Furthermore, we must keep in mind the impact this rule will have on school budgets and food suppliers. Unfunded mandates such as this one will make it even harder for schools to provide healthy lunches for students. [Right, because properly funding nutritional programs in public schools so that all children have a relatively level nutritional playing field is a nasty socialist endeavor. And capitalism will keep us from falling behind China in educational achievement. Because it's worked so well so far.]
The Department of Agriculture estimates that the cost of compliance over a 5-year period will reach $6.8 billion. The Federal reimbursement already does not cover the full cost of preparing a meal in many schools across our country. This new USDA rule will further drive up the costs of providing lunches and school districts will have to make up the difference. This doesn’t seem like a reasonable approach when many school districts are already struggling to make ends meet. [Oh. My. God. That's an obscene amount of money to pull out of thin air. $6.8 billion for five years? How could you even ask for that volume of cash? Well, according to the Congressional Budget Office, that's about the amount of money that funded the wars in Iraq and Afghanistan for three weeks. If we can find money to fight two wars and mark our territory across a wide swath of Asia, why we can't find the cash to properly feed our kids?]
Let me give an example of what is in this rule. Once finalized, schools would be required to reduce sodium content in breakfasts by up to 27 percent and school lunches by up to 54 percent. There are a couple problems with this requirement. There is no suitable replacement for sodium that can maintain the same functions of flavor and texture. Also, reducing sodium is not just a function of limiting raw salt content. Many ingredients have sodium in them that occurs naturally. School food suppliers have been working for years to reduce the amount of sodium in their food products. However, they need additional time to come up with a solution that balances nutritional value with taste so kids will eat the school lunch. [Two things: 1) if this guy is genuinely worried about taste, he's never actually eaten a school lunch, and 2) if the school suppliers need more time to figure out the nutrition vs. taste debate, why haven't they been working on it for the eleven months since the proposed rule was published? That's a decent amount of time for the chem labs that simulate food taste to figure something out.]
This rule would also change how nutritional content is measured—rather than measure nutrition based on density, the Department of Agriculture rule proposes to measure nutritional content based on volume. For example, tomato paste is nutritionally dense, but the Department of Agriculture says it must meet the same volume as a fresh tomato. That doesn’t make much sense. Why would we take a metric to be the arbitrary volume requirement instead of just measuring the nutritional value? [I really just don't get this tomato problem. If I buy a six ounce can of tomato paste, it says six ounces on the label. Not ten tomatoes. Lots of things are nutritionally dense when you concentrate them. Why should tomatoes get special treatment?]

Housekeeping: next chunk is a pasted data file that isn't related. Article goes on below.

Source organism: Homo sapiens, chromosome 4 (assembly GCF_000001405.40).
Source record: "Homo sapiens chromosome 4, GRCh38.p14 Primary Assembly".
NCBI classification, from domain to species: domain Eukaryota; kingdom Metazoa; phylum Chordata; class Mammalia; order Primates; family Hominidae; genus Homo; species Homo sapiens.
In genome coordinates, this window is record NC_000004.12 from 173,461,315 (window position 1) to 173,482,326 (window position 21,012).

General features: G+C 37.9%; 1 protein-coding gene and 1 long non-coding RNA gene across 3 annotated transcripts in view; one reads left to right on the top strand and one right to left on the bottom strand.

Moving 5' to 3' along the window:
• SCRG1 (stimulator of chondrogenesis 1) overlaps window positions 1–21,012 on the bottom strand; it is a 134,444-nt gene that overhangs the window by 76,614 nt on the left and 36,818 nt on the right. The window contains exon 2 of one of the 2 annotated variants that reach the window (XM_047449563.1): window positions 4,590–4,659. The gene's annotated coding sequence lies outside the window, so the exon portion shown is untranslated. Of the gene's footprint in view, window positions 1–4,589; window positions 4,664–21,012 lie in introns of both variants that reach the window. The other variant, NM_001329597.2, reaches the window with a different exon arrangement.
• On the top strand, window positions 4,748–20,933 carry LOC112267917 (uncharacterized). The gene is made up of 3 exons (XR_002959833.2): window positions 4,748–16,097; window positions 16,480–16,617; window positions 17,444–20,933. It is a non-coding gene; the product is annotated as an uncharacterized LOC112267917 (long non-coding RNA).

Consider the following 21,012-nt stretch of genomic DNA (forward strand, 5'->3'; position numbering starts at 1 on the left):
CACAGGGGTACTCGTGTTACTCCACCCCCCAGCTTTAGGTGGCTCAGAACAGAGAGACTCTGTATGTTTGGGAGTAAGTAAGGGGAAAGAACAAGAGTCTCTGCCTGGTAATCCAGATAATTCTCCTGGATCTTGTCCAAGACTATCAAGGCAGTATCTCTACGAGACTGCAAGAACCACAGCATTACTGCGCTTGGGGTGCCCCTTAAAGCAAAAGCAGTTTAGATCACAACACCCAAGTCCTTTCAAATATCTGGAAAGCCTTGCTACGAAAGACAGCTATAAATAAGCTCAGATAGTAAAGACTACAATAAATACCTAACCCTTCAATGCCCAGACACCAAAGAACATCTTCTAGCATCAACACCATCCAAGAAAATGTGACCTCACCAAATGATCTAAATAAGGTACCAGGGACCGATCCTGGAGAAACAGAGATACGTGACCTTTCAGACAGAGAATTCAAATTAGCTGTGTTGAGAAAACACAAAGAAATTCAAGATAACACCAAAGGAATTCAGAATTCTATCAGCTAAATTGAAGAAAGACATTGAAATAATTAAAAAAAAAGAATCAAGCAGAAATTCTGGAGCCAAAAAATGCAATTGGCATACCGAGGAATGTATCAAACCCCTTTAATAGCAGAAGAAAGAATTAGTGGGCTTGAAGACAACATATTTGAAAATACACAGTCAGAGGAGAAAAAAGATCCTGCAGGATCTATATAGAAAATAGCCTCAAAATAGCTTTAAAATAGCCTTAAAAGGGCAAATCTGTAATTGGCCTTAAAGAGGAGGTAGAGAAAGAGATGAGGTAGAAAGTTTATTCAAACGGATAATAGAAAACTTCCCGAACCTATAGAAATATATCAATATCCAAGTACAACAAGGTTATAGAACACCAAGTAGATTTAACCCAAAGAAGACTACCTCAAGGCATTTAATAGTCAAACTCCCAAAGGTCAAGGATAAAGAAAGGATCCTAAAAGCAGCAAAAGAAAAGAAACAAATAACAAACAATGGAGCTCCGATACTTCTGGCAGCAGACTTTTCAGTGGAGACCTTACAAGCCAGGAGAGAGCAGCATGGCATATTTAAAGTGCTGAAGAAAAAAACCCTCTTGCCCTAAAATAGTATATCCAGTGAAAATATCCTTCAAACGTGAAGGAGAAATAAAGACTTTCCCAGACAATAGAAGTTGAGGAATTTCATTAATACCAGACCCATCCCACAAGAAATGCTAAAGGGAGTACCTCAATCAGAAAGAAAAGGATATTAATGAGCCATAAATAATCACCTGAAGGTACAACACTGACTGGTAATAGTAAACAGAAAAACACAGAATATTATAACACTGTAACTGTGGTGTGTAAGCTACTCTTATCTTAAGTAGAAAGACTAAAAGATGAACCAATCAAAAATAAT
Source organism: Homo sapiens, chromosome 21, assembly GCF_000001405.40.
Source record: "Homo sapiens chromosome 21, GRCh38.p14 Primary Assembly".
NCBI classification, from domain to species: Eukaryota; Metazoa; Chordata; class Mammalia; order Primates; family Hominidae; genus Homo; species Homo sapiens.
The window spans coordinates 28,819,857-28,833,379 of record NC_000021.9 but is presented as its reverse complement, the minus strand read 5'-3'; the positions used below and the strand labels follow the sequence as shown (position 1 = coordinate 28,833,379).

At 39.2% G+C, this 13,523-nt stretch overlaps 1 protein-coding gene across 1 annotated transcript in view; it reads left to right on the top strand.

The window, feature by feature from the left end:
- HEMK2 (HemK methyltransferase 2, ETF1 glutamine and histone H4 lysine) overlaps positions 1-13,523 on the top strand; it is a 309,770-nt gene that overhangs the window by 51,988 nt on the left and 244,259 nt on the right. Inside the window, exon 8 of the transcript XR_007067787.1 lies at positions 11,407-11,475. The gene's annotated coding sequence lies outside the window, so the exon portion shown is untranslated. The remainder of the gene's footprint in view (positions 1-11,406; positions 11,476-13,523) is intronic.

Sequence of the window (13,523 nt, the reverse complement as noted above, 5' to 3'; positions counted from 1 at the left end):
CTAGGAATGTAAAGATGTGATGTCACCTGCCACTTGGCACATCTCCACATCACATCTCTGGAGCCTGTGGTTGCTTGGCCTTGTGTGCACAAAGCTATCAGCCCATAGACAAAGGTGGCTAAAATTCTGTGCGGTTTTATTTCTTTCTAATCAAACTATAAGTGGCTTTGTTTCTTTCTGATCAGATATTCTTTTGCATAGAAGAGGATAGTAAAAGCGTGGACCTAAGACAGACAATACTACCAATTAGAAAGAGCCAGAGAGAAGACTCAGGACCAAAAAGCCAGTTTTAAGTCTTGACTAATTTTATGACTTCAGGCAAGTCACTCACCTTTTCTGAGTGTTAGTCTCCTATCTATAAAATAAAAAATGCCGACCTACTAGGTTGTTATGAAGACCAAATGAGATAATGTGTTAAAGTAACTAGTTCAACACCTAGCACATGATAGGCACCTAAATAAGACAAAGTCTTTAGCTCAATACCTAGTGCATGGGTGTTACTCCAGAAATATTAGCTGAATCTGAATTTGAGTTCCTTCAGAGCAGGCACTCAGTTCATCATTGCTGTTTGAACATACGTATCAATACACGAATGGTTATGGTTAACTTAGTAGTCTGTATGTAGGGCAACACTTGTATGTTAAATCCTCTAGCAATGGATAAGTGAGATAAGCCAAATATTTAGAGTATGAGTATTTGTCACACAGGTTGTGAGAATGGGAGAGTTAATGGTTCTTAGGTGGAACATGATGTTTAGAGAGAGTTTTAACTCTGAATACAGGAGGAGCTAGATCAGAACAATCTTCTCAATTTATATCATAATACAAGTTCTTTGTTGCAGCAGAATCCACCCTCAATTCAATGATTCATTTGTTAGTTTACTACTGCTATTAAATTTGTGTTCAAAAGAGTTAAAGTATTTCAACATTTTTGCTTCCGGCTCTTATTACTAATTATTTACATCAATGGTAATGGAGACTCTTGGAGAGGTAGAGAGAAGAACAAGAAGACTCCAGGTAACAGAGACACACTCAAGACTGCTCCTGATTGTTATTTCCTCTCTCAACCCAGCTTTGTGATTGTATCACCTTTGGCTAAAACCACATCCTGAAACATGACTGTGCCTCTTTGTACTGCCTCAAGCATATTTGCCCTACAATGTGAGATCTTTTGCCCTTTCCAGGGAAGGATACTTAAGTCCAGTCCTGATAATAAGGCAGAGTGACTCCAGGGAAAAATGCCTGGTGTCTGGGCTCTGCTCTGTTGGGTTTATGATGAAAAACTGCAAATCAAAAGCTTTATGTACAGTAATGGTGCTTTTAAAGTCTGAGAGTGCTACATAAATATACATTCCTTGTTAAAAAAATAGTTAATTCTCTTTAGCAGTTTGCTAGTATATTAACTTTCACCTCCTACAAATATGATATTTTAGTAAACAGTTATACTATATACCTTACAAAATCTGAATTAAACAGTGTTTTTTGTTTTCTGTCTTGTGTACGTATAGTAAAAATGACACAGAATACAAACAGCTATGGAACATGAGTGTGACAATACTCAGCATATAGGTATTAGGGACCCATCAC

No wonder these guys are so easy to ridicule on late night tv.
Elsewhere on the internet, people have been quoted as saying that government shouldn’t be involved in telling kids how to eat. Free will is quintessentially American. Ok, so if that’s the case, my three year old shouldn’t be punished for raiding her brother’s Halloween stash under the dining room table before breakfast (which happened today, and being the ungodly commie pinko that I am, I stopped her). In case you haven’t noticed, kids don’t always make the smartest choices regarding food. And if they don’t have parents who know how to make smart choices about food, or have the money or the time to make good choices for them, where else can they learn how to develop smart eating habits *except* at school?
And riddle me this – if government shouldn’t be involved in telling kids how to eat, why did the American Frozen Food Institute spend $5 million to influence Congress on these rules? I would think that greasing the palms of your local elected official would get them to work for something in your favor, wouldn’t it? Sounds like those politicians who were swayed by lobbyists weren’t exactly exercising their free will, either. I know of no low-income kindergartener who could wield that kind of influence in the halls of Congress.
If this pisses you off, it should. Between processing the Penn State child sex abuse scandal so that I could talk to my son (the same age as the victims) coherently about the dangers of child predators, and hearing that people in Congress like their potatoes and sodium more than they like my kids’ unblocked arteries to stay that way, it’s been a hard week to be a parent. This further cements my position to not let my kids eat the school lunches until Jamie Oliver makes his way to every school district in the country.
Finally, consider this. The federal government created the National School Lunch Program because during the Depression, “[m]illions of school children were unable to pay for their school lunches, and with but limited family resources to provide meals at home, the danger of malnutrition among children became a national concern.” Today, one in four young adults is too overweight to join the military, which should also be a national concern. Not to mention the untold burden this public health crisis will put on future generations. But hey, those frozen pizza makers are job creators!